Charles Soule: Well, they all had their reasons for going on a trip they knew was one-way from the start.  It’s complicated. Some did it for the scientific opportunities it presented, others did it for religious reasons, and some did it because they had nothing left for them on Earth. That’s the category Charlotte fits into – we see in Issue 7 that she had been unable to have children on Earth, and despite her many professional achievements, she couldn’t find any true happiness without kids. Everyone is different, but that’s how it was for her. So, when a sort of miracle happened and she got pregnant on the voyage into space, there was absolutely no way she was going to terminate the pregnancy, despite the idea that it’s sort of pure lunacy to have and try to raise a child in such a terrifying, deadly environment (and I’m just talking about space there – aliens aside.)

Those questions are some of my favorite things about the series. It’s not a blow-em-up kind of story (although plenty of things blow up.) It’s a story about people in a very extreme situation. I don’t know how I would react to some of the things that happen to the crew of the Clarke – probably nowhere near as well.

DF: Yes, yes … The “Clarke.” … Am I wrong, or over the course of issues has there been a lot of 2001: A Space Odyssey to Letter 44? An inspiration perhaps? A homage?

Charles Soule: You are not wrong. It’s a major inspiration. I mean, the name of the Clarke, the name of their little away mission shuttle is the Bowman (the name of the astronaut who battles HAL in 2001), the location of the Chandelier inside the orbit of Jupiter, the name of the secret group back on Earth running this whole thing (Project Monolith), etc. I love 2001 – it’s one of my favorite films, and I wanted to evoke some of its grandeur here. Whether I succeed… who knows – but I’m trying!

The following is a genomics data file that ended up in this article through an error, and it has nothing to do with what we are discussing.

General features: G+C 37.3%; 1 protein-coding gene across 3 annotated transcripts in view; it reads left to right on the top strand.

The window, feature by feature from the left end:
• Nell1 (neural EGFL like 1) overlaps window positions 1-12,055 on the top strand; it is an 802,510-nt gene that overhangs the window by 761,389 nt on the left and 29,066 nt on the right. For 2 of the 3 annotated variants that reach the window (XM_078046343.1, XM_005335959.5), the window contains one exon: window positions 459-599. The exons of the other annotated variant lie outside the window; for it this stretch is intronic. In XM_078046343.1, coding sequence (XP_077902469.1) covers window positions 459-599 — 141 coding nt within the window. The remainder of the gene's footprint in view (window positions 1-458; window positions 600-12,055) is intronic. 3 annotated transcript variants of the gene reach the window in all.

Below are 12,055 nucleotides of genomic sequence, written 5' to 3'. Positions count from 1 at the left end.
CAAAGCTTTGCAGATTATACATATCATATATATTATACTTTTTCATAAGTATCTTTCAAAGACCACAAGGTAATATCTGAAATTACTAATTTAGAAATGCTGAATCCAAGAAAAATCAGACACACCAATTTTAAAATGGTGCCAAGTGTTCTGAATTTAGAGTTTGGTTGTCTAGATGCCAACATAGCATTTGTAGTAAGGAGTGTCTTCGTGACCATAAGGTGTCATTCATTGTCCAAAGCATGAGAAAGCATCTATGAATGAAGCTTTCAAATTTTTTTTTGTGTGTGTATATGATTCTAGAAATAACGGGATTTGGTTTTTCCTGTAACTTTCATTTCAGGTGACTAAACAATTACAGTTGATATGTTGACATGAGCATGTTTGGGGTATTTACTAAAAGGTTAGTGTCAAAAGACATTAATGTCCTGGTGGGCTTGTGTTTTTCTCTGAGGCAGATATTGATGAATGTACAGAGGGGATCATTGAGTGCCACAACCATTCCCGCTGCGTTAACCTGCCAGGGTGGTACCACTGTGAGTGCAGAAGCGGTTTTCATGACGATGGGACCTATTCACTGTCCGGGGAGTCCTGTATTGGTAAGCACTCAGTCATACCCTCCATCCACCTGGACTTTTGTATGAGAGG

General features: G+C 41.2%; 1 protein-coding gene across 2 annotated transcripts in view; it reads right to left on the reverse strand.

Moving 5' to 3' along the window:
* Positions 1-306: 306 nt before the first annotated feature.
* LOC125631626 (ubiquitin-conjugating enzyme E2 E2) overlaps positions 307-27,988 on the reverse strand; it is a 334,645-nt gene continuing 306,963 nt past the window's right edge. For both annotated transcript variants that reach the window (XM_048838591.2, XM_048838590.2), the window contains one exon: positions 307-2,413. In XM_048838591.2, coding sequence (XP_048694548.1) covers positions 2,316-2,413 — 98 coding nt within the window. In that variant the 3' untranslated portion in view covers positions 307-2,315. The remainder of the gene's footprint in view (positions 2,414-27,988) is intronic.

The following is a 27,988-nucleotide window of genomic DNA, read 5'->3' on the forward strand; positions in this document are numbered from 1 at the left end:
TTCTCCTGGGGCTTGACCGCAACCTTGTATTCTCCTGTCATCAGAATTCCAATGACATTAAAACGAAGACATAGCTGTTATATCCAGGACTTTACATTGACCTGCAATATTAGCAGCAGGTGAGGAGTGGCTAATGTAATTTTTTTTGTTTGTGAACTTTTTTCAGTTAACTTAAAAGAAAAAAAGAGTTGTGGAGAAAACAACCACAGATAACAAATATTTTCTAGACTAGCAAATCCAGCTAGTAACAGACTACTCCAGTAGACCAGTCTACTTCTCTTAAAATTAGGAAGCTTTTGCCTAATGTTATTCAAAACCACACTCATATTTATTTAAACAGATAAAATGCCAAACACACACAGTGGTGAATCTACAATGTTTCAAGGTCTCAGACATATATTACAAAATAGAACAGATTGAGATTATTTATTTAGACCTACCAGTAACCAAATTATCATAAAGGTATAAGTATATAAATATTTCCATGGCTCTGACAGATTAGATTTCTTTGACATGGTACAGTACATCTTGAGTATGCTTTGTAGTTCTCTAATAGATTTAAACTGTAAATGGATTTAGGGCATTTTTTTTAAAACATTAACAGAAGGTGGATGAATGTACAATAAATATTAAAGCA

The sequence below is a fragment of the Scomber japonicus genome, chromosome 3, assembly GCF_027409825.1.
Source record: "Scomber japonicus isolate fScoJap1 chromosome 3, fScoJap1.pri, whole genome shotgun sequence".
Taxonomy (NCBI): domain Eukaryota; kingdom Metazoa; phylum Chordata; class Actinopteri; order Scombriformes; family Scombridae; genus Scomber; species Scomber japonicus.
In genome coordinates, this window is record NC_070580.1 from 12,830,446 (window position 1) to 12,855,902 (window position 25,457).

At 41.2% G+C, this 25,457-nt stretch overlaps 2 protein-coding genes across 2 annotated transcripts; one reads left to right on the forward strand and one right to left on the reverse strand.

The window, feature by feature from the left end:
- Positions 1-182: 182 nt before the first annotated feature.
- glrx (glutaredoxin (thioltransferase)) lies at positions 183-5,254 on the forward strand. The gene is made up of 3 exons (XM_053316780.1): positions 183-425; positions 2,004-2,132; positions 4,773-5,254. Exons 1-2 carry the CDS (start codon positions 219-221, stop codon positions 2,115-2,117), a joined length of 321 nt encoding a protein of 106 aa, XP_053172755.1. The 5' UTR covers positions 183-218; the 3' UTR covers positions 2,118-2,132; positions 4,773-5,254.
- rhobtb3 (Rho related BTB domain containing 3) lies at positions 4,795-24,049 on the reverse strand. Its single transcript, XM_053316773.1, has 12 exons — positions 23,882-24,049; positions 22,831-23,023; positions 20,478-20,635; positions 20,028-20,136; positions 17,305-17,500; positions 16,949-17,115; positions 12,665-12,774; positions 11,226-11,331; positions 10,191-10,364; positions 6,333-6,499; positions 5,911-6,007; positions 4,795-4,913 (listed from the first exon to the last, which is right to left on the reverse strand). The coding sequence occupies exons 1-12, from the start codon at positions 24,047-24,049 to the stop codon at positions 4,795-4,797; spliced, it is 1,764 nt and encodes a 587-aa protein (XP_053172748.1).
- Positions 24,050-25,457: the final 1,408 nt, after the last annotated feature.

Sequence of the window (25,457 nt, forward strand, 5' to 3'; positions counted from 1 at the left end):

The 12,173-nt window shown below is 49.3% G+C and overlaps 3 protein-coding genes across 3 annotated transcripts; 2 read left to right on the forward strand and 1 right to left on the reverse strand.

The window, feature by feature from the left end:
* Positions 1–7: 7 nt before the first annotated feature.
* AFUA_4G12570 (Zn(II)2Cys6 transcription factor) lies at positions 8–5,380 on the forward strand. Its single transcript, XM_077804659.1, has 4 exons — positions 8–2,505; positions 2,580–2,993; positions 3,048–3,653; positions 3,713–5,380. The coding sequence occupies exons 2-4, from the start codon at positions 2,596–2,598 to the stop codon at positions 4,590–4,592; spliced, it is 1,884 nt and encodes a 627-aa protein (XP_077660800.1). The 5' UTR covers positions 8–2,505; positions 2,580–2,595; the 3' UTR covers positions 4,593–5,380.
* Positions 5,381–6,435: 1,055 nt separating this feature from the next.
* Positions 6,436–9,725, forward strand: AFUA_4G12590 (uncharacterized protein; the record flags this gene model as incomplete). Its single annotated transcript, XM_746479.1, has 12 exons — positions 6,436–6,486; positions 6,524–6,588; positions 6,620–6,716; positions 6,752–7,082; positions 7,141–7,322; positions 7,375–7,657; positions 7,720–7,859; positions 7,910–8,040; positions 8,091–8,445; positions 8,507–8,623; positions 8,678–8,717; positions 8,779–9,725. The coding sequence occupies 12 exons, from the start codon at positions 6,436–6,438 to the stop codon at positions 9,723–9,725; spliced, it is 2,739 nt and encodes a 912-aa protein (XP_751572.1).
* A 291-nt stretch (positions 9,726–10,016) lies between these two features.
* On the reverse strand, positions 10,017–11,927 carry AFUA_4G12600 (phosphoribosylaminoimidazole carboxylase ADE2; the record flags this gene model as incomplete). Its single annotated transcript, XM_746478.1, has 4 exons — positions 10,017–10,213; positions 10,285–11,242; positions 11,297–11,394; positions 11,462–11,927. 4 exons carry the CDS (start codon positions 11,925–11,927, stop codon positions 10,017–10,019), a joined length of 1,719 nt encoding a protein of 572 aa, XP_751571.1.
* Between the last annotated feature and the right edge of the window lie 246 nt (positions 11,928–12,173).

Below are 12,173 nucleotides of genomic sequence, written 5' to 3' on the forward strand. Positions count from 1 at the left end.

DF: So we have impeachment proceedings beginning on Earth against the President while the Clarke is being boarded. Is it difficult to manage this staggering juxtaposition?

Charles Soule: You have no idea. The third arc is even worse as far as balancing plotlines. I write these arcs all at once, six issues at a time, so I can go back through and revise and adjust if anything’s out of whack. I think it makes a huge difference, but it also means that there are about two months out of every six where my workload (which is already pretty rough) is essentially tripled. It’s worth it, though, and I don’t think it would work any other way. Doing the arcs together means I can find little connections and motifs between the issues, but also the series as a whole.

DF: On another side of the industry, what has it been like being the creative linchpin behind the mega-popular Death of Wolverine “event” (I don’t know what else to call it)?

Charles Soule: Pretty fantastic, honestly. It’s bumped my profile in a big way, and that certainly helps the creator-owned projects like Letter 44. Plus, you know, it contributed a major chapter to the legacy of one of the biggest characters in comics. I’m very proud of that book, and I can’t wait to have the hardcover on my shelf.

DF: Across in another universe (one of 52, I hear), you got to play in the sandbox with two of the three top industry icons around: Superman and Wonder Woman. As a fan as well as a writer, what has that been like?

Charles Soule: It was a challenge, especially since it was exploring new territory for another two huge icons. I think it could have gone spectacularly wrong. I just tried to write them as two young people in a relationship, exploring their own feelings for each other while the world was in chaos around them. It was a huge rush, though. I wish I could have done more with them, but I’m very happy with the stories I did get to tell.

DF: Finally, Charles, where can we expect in Letter 44 as your great sci-fi poli-sci epic continues?

Charles Soule: Well, remember my watchwords for this series? Surprise, and get bigger. Both will continue to happen, and then some. My goal is to make this a series that’s difficult to predict, but that always makes sense in hindsight, when you look back at what you’ve been reading. We’ll meet the aliens (that happens pretty soon, in fact), and we’ll get some hints about why they’re here, but we don’t get the full story for a while yet, either. More things blow up real good. Things don’t get any easier down on Earth for the man with the toughest job on the planet, President Stephen Blades.

Basically, it remains the same thoughtful, exciting roller-coaster it’s always been. I hope everyone will keep reading, and if you haven’t tried it, do! The first volume is out in trade, with the second scheduled for March 2015, and of course the singles hit just about every month – we’re wrapping up the second arc now… get on board!

Dynamic Forces would like to thank Charles Soule for taking time out of his very busy schedule to answer our questions.

Get your copy of Death of Wolverine DF Exclusive Cover signed by Charles Soule right here